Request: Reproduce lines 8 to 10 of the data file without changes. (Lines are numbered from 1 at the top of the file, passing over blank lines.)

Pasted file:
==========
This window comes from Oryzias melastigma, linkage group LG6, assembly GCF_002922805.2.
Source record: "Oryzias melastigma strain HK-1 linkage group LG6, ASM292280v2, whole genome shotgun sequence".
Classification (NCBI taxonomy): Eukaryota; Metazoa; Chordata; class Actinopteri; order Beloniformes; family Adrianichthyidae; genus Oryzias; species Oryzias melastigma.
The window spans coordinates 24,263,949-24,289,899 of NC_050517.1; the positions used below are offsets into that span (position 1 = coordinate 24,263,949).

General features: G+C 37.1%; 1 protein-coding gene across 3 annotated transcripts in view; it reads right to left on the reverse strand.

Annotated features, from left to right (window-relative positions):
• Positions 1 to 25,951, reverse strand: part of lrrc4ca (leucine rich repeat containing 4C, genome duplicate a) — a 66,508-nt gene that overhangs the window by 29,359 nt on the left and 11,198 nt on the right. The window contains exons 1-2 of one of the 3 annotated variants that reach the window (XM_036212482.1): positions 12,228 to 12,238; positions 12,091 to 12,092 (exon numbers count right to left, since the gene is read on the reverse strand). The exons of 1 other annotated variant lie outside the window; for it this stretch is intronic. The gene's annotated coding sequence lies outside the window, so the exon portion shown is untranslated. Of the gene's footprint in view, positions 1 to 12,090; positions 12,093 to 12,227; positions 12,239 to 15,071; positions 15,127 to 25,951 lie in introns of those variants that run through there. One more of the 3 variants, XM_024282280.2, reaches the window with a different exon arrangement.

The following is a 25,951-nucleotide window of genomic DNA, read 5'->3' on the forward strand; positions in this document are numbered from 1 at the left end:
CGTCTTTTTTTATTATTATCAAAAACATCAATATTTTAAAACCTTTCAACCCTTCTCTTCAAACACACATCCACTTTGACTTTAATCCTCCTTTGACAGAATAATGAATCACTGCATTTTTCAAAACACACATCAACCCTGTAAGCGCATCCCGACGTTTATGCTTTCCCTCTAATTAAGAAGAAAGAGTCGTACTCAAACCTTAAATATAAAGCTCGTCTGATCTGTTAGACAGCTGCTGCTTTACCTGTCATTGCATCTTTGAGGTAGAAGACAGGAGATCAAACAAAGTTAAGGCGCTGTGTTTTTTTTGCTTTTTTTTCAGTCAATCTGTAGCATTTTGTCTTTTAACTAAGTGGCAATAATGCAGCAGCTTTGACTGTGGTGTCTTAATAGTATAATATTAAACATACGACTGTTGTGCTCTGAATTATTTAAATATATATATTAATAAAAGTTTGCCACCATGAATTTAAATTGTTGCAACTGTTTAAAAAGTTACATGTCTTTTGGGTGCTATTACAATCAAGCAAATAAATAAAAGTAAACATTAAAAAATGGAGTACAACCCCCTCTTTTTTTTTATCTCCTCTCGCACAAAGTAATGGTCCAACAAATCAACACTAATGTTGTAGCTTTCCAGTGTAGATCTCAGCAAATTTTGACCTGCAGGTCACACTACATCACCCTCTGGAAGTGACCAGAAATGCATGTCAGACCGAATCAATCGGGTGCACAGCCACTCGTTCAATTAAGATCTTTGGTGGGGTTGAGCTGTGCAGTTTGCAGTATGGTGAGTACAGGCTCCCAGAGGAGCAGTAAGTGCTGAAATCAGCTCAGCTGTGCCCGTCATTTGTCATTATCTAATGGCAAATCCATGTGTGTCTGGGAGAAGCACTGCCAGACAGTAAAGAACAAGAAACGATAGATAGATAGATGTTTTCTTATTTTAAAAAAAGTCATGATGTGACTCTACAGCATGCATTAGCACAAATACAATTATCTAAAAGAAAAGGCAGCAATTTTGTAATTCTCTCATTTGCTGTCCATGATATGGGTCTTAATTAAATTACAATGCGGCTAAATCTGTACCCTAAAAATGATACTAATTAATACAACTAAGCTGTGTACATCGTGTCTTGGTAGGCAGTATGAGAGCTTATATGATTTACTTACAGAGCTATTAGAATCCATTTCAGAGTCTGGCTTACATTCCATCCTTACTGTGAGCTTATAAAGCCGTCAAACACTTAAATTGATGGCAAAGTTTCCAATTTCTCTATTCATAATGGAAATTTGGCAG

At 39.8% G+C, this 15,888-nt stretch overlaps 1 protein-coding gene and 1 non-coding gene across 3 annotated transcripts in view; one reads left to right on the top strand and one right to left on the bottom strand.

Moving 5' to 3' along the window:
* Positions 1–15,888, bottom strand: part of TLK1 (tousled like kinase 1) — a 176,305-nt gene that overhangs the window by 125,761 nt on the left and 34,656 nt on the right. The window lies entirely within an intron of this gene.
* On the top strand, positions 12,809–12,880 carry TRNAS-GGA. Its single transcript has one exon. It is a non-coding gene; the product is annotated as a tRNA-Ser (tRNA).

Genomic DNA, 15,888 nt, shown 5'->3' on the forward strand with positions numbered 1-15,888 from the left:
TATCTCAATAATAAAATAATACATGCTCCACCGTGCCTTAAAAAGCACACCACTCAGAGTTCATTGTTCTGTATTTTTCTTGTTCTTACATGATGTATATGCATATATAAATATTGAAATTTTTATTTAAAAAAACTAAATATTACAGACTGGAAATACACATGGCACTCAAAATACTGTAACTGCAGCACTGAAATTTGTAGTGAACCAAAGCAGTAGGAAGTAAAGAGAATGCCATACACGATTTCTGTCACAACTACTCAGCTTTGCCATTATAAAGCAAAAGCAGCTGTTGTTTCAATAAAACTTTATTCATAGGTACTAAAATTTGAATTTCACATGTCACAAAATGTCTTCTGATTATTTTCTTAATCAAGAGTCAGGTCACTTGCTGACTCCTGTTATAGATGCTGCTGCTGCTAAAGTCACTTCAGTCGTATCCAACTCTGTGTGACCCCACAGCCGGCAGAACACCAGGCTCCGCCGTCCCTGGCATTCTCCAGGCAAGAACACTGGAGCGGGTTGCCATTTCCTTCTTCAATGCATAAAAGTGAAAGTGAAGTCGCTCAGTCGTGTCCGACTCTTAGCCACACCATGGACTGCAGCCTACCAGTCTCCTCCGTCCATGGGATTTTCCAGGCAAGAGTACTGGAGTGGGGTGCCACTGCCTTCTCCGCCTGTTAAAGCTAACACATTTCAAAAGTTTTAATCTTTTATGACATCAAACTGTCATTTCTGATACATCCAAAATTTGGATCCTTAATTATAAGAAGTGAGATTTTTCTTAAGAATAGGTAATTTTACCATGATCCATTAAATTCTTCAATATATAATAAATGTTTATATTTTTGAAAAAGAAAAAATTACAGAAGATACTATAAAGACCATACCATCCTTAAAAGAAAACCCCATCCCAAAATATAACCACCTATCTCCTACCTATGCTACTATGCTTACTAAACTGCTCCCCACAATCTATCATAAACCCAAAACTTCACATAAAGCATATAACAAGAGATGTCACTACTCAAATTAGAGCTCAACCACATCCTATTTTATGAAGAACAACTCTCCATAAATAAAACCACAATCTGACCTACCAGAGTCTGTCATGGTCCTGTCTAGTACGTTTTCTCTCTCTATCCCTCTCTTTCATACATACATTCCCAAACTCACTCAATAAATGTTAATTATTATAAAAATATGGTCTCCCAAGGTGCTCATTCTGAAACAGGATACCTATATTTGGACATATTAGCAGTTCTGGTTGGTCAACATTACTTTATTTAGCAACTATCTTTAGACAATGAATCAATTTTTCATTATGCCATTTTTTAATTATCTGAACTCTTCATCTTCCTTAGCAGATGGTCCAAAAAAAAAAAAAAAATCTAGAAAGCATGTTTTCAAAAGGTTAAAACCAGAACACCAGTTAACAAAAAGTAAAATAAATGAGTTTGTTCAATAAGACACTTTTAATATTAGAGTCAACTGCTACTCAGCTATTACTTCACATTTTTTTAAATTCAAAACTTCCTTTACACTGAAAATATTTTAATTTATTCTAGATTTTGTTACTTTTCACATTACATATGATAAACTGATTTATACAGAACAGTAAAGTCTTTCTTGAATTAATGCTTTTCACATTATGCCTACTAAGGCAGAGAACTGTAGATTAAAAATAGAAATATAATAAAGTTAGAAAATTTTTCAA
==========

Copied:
The following is a 25,951-nucleotide window of genomic DNA, read 5'->3' on the forward strand; positions in this document are numbered from 1 at the left end:
CGTCTTTTTTTATTATTATCAAAAACATCAATATTTTAAAACCTTTCAACCCTTCTCTTCAAACACACATCCACTTTGACTTTAATCCTCCTTTGACAGAATAATGAATCACTGCATTTTTCAAAACACACATCAACCCTGTAAGCGCATCCCGACGTTTATGCTTTCCCTCTAATTAAGAAGAAAGAGTCGTACTCAAACCTTAAATATAAAGCTCGTCTGATCTGTTAGACAGCTGCTGCTTTACCTGTCATTGCATCTTTGAGGTAGAAGACAGGAGATCAAACAAAGTTAAGGCGCTGTGTTTTTTTTGCTTTTTTTTCAGTCAATCTGTAGCATTTTGTCTTTTAACTAAGTGGCAATAATGCAGCAGCTTTGACTGTGGTGTCTTAATAGTATAATATTAAACATACGACTGTTGTGCTCTGAATTATTTAAATATATATATTAATAAAAGTTTGCCACCATGAATTTAAATTGTTGCAACTGTTTAAAAAGTTACATGTCTTTTGGGTGCTATTACAATCAAGCAAATAAATAAAAGTAAACATTAAAAAATGGAGTACAACCCCCTCTTTTTTTTTATCTCCTCTCGCACAAAGTAATGGTCCAACAAATCAACACTAATGTTGTAGCTTTCCAGTGTAGATCTCAGCAAATTTTGACCTGCAGGTCACACTACATCACCCTCTGGAAGTGACCAGAAATGCATGTCAGACCGAATCAATCGGGTGCACAGCCACTCGTTCAATTAAGATCTTTGGTGGGGTTGAGCTGTGCAGTTTGCAGTATGGTGAGTACAGGCTCCCAGAGGAGCAGTAAGTGCTGAAATCAGCTCAGCTGTGCCCGTCATTTGTCATTATCTAATGGCAAATCCATGTGTGTCTGGGAGAAGCACTGCCAGACAGTAAAGAACAAGAAACGATAGATAGATAGATGTTTTCTTATTTTAAAAAAAGTCATGATGTGACTCTACAGCATGCATTAGCACAAATACAATTATCTAAAAGAAAAGGCAGCAATTTTGTAATTCTCTCATTTGCTGTCCATGATATGGGTCTTAATTAAATTACAATGCGGCTAAATCTGTACCCTAAAAATGATACTAATTAATACAACTAAGCTGTGTACATCGTGTCTTGGTAGGCAGTATGAGAGCTTATATGATTTACTTACAGAGCTATTAGAATCCATTTCAGAGTCTGGCTTACATTCCATCCTTACTGTGAGCTTATAAAGCCGTCAAACACTTAAATTGATGGCAAAGTTTCCAATTTCTCTATTCATAATGGAAATTTGGCAG

At 39.8% G+C, this 15,888-nt stretch overlaps 1 protein-coding gene and 1 non-coding gene across 3 annotated transcripts in view; one reads left to right on the top strand and one right to left on the bottom strand.